After 30 minutes, add pickling spice, vinegar and bay leaves. Cook for another 30 minutes. Taste the sauce and add extra vinegar or sugar to taste. It should be equally sweet and sour. Turn off the heat. When fish cools down, refrigerate the whole pot.

Serve fish with some of the carrots on a large platter the next day. Use a little cooking sauce when plating the fish.

Daniella Salzman of Oakland is hosting a vegan, gluten-free seder with her mother for the second year in a row.

Salzman, a vegetarian for nearly half her life, was vegan for a brief period. But seeing two documentaries, “What the Health” and “Cowspiracy,” convinced her to return to veganism.

“After watching the movies, I realized that in order to really walk my talk and live with more integrity, I needed to stop eating all animal products,” the single most effective thing one can do to fight climate change, she said.

Though Salzman is an avid home cook, “going vegan was a much bigger challenge than going vegetarian. I had to relearn how to cook,” she said. And after an initial withdrawal period — especially when it came to cheese — “I soon felt so good, and not just about the physical impacts it had on me but also a sense of being more true to who I am and what I believe in. I felt more aligned generally.”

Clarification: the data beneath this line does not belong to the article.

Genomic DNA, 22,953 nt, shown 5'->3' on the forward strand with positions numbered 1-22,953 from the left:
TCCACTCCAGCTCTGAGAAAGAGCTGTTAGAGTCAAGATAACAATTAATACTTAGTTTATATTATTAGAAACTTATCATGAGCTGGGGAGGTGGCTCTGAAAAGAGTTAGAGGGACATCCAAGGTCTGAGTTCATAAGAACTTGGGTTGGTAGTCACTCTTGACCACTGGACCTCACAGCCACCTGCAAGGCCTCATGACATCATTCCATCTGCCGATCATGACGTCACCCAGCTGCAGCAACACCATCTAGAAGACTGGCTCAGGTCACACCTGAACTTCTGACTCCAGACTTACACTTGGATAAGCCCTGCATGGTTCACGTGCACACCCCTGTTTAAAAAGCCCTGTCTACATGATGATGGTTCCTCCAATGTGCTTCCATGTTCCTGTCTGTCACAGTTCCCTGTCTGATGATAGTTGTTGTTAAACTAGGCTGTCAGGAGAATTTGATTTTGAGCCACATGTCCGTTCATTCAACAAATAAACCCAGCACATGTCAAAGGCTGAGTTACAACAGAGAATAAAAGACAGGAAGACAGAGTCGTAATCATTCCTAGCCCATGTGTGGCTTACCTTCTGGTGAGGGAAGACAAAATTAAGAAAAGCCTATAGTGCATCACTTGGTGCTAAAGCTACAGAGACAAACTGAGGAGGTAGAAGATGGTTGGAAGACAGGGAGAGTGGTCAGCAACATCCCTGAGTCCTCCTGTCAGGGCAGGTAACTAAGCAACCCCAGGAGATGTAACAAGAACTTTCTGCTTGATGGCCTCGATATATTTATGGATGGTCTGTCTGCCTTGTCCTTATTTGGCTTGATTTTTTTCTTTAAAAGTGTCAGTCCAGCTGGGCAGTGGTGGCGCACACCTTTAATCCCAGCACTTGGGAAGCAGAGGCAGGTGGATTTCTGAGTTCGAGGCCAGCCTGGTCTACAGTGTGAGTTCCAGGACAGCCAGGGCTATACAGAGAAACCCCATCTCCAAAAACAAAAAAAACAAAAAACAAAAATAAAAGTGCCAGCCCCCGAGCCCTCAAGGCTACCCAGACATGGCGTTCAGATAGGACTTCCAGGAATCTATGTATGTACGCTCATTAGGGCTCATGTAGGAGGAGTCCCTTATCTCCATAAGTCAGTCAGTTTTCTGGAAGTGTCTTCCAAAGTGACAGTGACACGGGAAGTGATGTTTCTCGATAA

At the seder, Salzman and her mother, Elana Levy, a longtime social activist, use a haggadah that focuses on liberation for all peoples and is based on the Freedom Seder instituted in 1969 during the civil rights era.

In addition to sharing the understanding that animals should be just as free as humans, they also discuss how “Mother Earth is being oppressed by our species and people around the world are suffering from the wars that we as a country are supporting militarily,” said Salzman.

A roasted beet and a small stuffed-animal lamb represent the shank bone on the seder plate. A main course might be Salzman’s matzah lasagna made with her own homemade marinara sauce, macadamia nut ricotta, béchamel sauce and lots of veggies, and her gluten-free matzah balls served in a homemade vegetarian broth.